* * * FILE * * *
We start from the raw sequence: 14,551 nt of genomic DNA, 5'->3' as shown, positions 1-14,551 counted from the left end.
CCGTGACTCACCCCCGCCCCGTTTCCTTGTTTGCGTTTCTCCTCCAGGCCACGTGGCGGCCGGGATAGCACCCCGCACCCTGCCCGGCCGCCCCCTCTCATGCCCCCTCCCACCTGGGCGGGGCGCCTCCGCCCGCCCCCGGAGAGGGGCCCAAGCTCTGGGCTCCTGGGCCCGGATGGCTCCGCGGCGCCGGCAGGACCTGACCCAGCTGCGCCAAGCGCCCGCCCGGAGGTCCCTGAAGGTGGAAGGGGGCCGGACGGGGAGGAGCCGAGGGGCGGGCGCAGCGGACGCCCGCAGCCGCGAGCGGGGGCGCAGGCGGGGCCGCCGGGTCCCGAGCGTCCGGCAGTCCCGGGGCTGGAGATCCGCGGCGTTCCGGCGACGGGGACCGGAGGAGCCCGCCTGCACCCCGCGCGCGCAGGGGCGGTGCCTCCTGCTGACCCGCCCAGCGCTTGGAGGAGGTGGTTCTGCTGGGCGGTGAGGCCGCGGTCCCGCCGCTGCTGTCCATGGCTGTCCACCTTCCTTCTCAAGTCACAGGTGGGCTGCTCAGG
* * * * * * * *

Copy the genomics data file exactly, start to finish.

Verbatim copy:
We start from the raw sequence: 14,551 nt of genomic DNA, 5'->3' as shown, positions 1-14,551 counted from the left end.
CCGTGACTCACCCCCGCCCCGTTTCCTTGTTTGCGTTTCTCCTCCAGGCCACGTGGCGGCCGGGATAGCACCCCGCACCCTGCCCGGCCGCCCCCTCTCATGCCCCCTCCCACCTGGGCGGGGCGCCTCCGCCCGCCCCCGGAGAGGGGCCCAAGCTCTGGGCTCCTGGGCCCGGATGGCTCCGCGGCGCCGGCAGGACCTGACCCAGCTGCGCCAAGCGCCCGCCCGGAGGTCCCTGAAGGTGGAAGGGGGCCGGACGGGGAGGAGCCGAGGGGCGGGCGCAGCGGACGCCCGCAGCCGCGAGCGGGGGCGCAGGCGGGGCCGCCGGGTCCCGAGCGTCCGGCAGTCCCGGGGCTGGAGATCCGCGGCGTTCCGGCGACGGGGACCGGAGGAGCCCGCCTGCACCCCGCGCGCGCAGGGGCGGTGCCTCCTGCTGACCCGCCCAGCGCTTGGAGGAGGTGGTTCTGCTGGGCGGTGAGGCCGCGGTCCCGCCGCTGCTGTCCATGGCTGTCCACCTTCCTTCTCAAGTCACAGGTGGGCTGCTCAGG